The Maritimes become host to one of the worlds largest naval exercise,
the public safety minister shoots down a potentially troublesome firearms classification directive by his predecessor, and CAE bags some $10 million in defence contracts. This are the stories we’ll discuss on this episode of the Vanguard Podcast. But first the latest from Operation Honour….
You’ll probably remember near the end of August that the CDS, provided an update on Operation Honour. That’s the CAF’s campaign launch in 2015 in response to an investigation by Retired Justice Deschamp On sexual misconduct in the military. Justice Deschamp found “sexualized culture” within the armed forces And an edemic sexual culture condoned by the military leadership While Gen. Jonathan Vance reported last month, that 30 CAF members have been punished and 97 more investigations were being carried out He also warned people not to there would be no quick fixes. It seems the armed forces is getting down to cleaning up its ranks. Last week, it reported that two military personnel were facing sexual assault charges One of them is a Master Seaman who is being charged for allegedly sexually assaulting Another member of the HMCS Athabascan while the vessel in Nov of 20015. The other, is a sergeant in the Military Police Unit based in Halifax. The charged military personnel were identified in the released report although there were very little details accompanying the release. But still, I think this is a step in the right direction and sends the signal that the CAF is serious about Operation Honour and taking steps to be more transparent. We look forward to learning from the military as well what is happening to these charges and cases As they move along the military justice system Simulation and training company CAE has several updates that they were happy to share as well. The company, which has regional operations in Canada, reported that it recently won in excess of $120 million in defence contracts. Topping the list was an agreement to provide aircrew training services and courseware development program for the US the MQ-1 Predator and MQ-9 Reaper drones. Other notable contracts include: Contract options on the MH-60 Tech Refresh and Procurement Simulators Program And a contract to upgrade the Australian Armed Forces Of their CAE GESI command and staff training system The Royal Canadian Navy is leading a fleet of 11 ships and approximately 25 aircraft from Canada, France, Spain, the United Kingdom, and the United States in anti-submarine warfare drills Cutlass Fury 16 takes place in and around the Maritime Operating Areas off the coasts of Halifax, Nova Scotia, and St. John’s, Newfoundland, from September 12 to 26. Cutlass Fury 16 brings together 3000 participants from five partner nations and includes 11 surface ships, 3 submarines, and approximately 25 aircraft.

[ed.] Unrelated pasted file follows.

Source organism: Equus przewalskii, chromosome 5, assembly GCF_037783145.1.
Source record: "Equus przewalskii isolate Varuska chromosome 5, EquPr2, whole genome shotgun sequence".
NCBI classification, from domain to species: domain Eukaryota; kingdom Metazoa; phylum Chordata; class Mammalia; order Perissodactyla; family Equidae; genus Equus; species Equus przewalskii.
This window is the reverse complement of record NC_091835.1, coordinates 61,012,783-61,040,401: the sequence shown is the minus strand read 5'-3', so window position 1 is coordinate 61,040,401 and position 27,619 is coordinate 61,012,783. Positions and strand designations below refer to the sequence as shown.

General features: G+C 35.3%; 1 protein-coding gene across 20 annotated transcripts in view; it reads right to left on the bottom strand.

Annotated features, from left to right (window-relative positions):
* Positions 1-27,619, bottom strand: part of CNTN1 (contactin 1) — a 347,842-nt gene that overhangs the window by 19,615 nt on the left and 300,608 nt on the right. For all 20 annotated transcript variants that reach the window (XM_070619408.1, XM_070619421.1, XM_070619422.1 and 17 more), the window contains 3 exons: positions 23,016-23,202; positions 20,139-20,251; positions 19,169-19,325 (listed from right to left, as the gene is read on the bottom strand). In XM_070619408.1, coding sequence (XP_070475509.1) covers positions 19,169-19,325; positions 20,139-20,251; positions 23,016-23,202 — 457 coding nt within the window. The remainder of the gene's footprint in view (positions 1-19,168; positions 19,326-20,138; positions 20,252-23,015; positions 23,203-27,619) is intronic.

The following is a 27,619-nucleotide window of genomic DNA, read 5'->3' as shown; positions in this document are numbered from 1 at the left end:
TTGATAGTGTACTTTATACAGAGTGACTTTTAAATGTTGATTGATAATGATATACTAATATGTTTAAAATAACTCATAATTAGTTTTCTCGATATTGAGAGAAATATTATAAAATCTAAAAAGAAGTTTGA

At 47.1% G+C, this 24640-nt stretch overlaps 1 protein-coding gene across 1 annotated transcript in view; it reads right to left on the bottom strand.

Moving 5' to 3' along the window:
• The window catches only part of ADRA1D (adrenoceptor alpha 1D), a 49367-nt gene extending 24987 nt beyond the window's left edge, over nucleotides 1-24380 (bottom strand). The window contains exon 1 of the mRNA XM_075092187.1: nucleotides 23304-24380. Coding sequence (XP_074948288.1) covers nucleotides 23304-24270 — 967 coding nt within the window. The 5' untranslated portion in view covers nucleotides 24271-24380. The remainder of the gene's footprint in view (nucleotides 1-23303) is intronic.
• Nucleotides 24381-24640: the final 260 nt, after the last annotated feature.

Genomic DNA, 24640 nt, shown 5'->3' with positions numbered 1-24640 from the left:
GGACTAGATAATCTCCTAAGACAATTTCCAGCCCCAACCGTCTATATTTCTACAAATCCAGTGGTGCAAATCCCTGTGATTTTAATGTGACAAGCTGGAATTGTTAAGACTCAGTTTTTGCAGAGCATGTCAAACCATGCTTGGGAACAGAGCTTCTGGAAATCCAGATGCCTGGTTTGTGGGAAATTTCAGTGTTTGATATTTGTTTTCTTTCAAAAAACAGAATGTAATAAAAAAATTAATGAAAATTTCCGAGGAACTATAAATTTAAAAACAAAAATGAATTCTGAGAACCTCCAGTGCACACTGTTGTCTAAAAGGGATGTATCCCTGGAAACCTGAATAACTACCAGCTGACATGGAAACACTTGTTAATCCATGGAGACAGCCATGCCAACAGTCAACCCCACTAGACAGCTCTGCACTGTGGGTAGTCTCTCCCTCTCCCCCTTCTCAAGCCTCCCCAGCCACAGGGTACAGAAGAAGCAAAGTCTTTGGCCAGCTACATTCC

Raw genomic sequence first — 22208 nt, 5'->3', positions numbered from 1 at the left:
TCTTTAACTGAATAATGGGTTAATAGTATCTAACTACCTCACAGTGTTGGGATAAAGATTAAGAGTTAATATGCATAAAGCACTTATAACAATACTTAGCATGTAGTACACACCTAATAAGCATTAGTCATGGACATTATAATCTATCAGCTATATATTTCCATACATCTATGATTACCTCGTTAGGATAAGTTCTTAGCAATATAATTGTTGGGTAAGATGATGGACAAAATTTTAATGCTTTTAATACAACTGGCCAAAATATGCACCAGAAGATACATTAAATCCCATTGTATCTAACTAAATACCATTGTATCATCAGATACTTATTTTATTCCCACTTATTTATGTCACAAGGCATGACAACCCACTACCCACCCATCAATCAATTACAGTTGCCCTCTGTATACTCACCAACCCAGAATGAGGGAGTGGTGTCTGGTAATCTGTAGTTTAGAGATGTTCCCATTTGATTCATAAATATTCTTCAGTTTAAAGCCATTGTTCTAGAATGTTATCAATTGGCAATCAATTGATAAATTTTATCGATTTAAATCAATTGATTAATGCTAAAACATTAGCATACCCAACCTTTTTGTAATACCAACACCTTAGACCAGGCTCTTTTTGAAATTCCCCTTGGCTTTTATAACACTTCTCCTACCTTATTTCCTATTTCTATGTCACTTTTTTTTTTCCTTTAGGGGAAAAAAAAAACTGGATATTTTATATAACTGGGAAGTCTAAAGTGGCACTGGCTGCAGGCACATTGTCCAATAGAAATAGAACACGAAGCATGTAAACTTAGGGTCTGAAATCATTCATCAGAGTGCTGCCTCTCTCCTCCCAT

Former public safety minister Steven Blaney Must have thought a directive he made to the RCMP was locked and loaded. But Ralph Goodale, the current Liberal minister of public safety, stepped in to shoot it down.
In the waning days of the Conservative government, Blaney issued a directive To RCMP Commissioner Bob Polson Blaney gave the RCMP 180 days to evaluate, classify and issue a Firearms Refernce Table (FRT) for a certain firearm model so that that model could be imported into Canada. Blaney then issued a press release Announcing that he had overturned the RCMP’s earlier decision to classify as prohibited firearms.
The CEska Zbrojoyka CZ-858 rifle and some firearms from Swiss Arms. Upon assuming office, earlier this year, Goodale discovered the directive and had them rescinded.
His reasons: Bad time – the directive was issued just days before the federal elections An arbitrary time line was imposed And the directive could lead to misclassification of firearms Which could put the public in danger, said Goodale. This issue is important Because it touches on the critical matter of gun control in Canada And who can classify which firearms as restricted and non-restricted.